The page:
The Art of Losing

Magnanimous Marty “takes the L”


“When you lose, don’t lose the lesson.” – H.H. Dalai Lama

Sadly, I think we have a few more Sun Tzus than Dalai Lamas in the world with the art of war (and winning) receiving greater importance.


Today, I would like to place an emphasis on the art of losing; it’s importance, what we learn by it, how we should lose and considering the majority of us will suffer more losses than celebrate victories we had better deal with its inevitability in the most effective manner.


The catalyst for this week’s entry was when I lost to my father in a game of chess. Whilst I’m no Magnus Carlsen, I do consider myself to be quite a competent player and I don’t like losing. However, my dad did beat me fair and square – he certainly is no Hans Niemann. I consider myself to be a good winner, but can I be a good loser as well? Magnanimous Marty after all.


“As simple as it sounds, losing teaches us that we can’t always win.”


Once we understand that we can’t always win – which is akin to we can’t always be right – this opens up the possibility for transformation through losses from humiliating to humility. In other words, we can begin to learn that losing can do us good. It can become problematic for people who have been “too busy winning”, like Shooter McGavin in the film Happy Gilmore, where he eventually comes unstuck as a result of not being able to take the L, so to speak. Losing to Happy is humiliating for Shooter and he reverts to unethical tactics to assure victory, but ultimately fails. Losing can be a humbling experience, but this is rarely seen by those with an insecure ego.


“Competitive people hate losing more than they love winning.”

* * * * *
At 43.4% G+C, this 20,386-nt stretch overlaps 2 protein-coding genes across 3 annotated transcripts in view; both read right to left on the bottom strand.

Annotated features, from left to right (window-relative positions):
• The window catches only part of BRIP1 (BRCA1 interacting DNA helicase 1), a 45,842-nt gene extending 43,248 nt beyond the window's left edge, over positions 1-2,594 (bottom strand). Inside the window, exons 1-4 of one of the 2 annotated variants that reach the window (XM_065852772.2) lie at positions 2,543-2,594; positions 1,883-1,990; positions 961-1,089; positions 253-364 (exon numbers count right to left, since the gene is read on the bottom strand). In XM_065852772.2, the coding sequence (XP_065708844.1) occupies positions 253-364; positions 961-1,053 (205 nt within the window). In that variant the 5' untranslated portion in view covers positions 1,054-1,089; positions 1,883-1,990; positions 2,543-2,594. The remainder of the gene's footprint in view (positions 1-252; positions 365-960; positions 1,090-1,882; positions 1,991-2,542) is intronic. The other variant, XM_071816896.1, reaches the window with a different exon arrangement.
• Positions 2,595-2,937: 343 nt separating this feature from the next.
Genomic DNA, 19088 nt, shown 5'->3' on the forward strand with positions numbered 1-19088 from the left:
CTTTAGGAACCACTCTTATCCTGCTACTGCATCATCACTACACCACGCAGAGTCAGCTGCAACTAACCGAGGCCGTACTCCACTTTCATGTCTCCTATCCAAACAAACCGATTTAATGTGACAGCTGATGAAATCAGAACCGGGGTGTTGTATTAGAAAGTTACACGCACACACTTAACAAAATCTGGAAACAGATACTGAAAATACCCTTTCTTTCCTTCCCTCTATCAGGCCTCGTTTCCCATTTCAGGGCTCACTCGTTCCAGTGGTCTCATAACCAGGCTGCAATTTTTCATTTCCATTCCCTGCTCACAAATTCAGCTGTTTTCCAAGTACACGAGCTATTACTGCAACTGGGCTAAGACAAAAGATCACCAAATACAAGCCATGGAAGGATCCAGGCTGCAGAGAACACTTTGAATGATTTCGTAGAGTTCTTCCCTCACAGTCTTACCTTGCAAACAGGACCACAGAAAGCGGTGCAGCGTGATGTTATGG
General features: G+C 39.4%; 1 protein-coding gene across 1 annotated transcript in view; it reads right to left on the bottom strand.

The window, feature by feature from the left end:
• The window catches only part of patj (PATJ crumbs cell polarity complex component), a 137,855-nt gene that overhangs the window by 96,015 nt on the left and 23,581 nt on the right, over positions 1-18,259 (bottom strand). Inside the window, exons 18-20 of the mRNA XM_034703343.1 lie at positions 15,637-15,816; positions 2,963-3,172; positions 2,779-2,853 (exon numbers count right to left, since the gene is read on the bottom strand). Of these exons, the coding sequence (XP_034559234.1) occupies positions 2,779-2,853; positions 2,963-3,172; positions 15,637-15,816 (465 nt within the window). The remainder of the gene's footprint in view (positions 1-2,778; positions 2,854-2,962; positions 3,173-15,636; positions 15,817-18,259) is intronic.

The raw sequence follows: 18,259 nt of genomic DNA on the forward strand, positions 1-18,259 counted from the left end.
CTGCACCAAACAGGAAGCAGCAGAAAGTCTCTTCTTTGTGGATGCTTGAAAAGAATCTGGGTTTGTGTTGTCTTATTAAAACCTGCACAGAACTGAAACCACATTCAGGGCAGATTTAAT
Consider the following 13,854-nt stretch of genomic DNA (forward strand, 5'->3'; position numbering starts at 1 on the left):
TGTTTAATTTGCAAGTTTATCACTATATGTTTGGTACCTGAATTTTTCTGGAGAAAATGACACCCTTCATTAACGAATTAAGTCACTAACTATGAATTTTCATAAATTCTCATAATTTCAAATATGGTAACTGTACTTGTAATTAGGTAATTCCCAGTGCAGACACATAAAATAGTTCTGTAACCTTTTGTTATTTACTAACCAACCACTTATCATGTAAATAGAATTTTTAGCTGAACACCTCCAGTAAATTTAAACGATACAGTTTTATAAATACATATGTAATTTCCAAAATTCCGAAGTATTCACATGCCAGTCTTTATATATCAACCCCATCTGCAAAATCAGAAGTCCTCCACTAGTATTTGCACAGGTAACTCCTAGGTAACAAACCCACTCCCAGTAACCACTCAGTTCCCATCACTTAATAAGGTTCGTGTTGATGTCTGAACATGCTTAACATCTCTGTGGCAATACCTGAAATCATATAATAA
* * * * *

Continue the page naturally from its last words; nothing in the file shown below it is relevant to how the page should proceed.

It’s very difficult for people with a will to win, to accept defeat and move on. The idea of “it’s not about winning and losing, it’s how you play the game” is usually lost on them (pun intended). Losing is a sign of weakness. A fallibility. An illustration of incompetence. A reduction in self-worth and status. I know this all too well because I used to be like this.


Thankfully, I’ve mellowed over the years – I was insanely self-critical especially after poor performances or a loss. I was supposed to do well or win, so I really took no pleasure in it. Not in a smug “confirmation of my excellence” manner, but I just knew my ability and anything less was unacceptable. I like demonstrating my competence and prowess, and I really didn’t like being beaten by someone who I believed had less ability than me...



Failure is necessary. Losing is inevitable. It’s a reality that you are foolish to deny – you can’t wish them away of pretend like they don’t happen or don’t believe in them. I’ve studied psychology with people who were of that opinion and that because “it’s mean or not nice or felt bad because of it” – IT’S SUPPOSED TO ELICIT NEGATIVE EMOTION!!!!!! I’m sorry, Hot Chocolate, but everyone’s not a winner. Human beings are designed to deal with adversity, setbacks, failures, losses…and in some instances actually enjoy it (thanks to our pursuit systems).


Losing can teach you whether you like to externalise blame.

Losing can teach you whether you’re too concerned with outcomes.

Losing can teach you whether you’re too concerned with how people view you.

Losing offers the opportunity to learn where you’re potentially deficient and build from it.

Losing offers the opportunity to practice gratitude, particularly when you least want to.

Losing offers the opportunity to understand and develop what it means to be a good human being.


To end on a lighter note, with the NRL Grand Final this weekend, will it be Penrith or Parramatta that’ll need to practice the art of losing? I know I have readers who are fans of both teams so this should be interesting.

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